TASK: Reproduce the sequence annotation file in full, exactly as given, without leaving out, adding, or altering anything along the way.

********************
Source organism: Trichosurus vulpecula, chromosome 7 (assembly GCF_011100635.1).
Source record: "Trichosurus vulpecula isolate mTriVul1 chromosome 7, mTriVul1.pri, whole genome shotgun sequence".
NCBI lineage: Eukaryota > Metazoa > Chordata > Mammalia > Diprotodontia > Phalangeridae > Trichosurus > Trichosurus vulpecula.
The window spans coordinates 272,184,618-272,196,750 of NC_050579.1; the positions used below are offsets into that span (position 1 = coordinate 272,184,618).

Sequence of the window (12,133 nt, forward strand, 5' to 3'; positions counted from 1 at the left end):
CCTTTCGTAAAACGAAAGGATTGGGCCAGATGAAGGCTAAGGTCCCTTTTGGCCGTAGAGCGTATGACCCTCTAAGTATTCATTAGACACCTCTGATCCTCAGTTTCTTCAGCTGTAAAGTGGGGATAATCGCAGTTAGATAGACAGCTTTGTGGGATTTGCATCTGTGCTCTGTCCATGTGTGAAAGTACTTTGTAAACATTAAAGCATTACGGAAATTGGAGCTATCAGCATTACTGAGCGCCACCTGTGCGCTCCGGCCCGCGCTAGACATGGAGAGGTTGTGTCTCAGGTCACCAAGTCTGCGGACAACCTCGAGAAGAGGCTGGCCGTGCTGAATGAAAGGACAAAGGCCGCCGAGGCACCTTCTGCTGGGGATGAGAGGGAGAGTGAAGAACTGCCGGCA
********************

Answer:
Source organism: Trichosurus vulpecula, chromosome 7 (assembly GCF_011100635.1).
Source record: "Trichosurus vulpecula isolate mTriVul1 chromosome 7, mTriVul1.pri, whole genome shotgun sequence".
NCBI lineage: Eukaryota > Metazoa > Chordata > Mammalia > Diprotodontia > Phalangeridae > Trichosurus > Trichosurus vulpecula.
The window spans coordinates 272,184,618-272,196,750 of NC_050579.1; the positions used below are offsets into that span (position 1 = coordinate 272,184,618).

Sequence of the window (12,133 nt, forward strand, 5' to 3'; positions counted from 1 at the left end):
CCTTTCGTAAAACGAAAGGATTGGGCCAGATGAAGGCTAAGGTCCCTTTTGGCCGTAGAGCGTATGACCCTCTAAGTATTCATTAGACACCTCTGATCCTCAGTTTCTTCAGCTGTAAAGTGGGGATAATCGCAGTTAGATAGACAGCTTTGTGGGATTTGCATCTGTGCTCTGTCCATGTGTGAAAGTACTTTGTAAACATTAAAGCATTACGGAAATTGGAGCTATCAGCATTACTGAGCGCCACCTGTGCGCTCCGGCCCGCGCTAGACATGGAGAGGTTGTGTCTCAGGTCACCAAGTCTGCGGACAACCTCGAGAAGAGGCTGGCCGTGCTGAATGAAAGGACAAAGGCCGCCGAGGCACCTTCTGCTGGGGATGAGAGGGAGAGTGAAGAACTGCCGGCA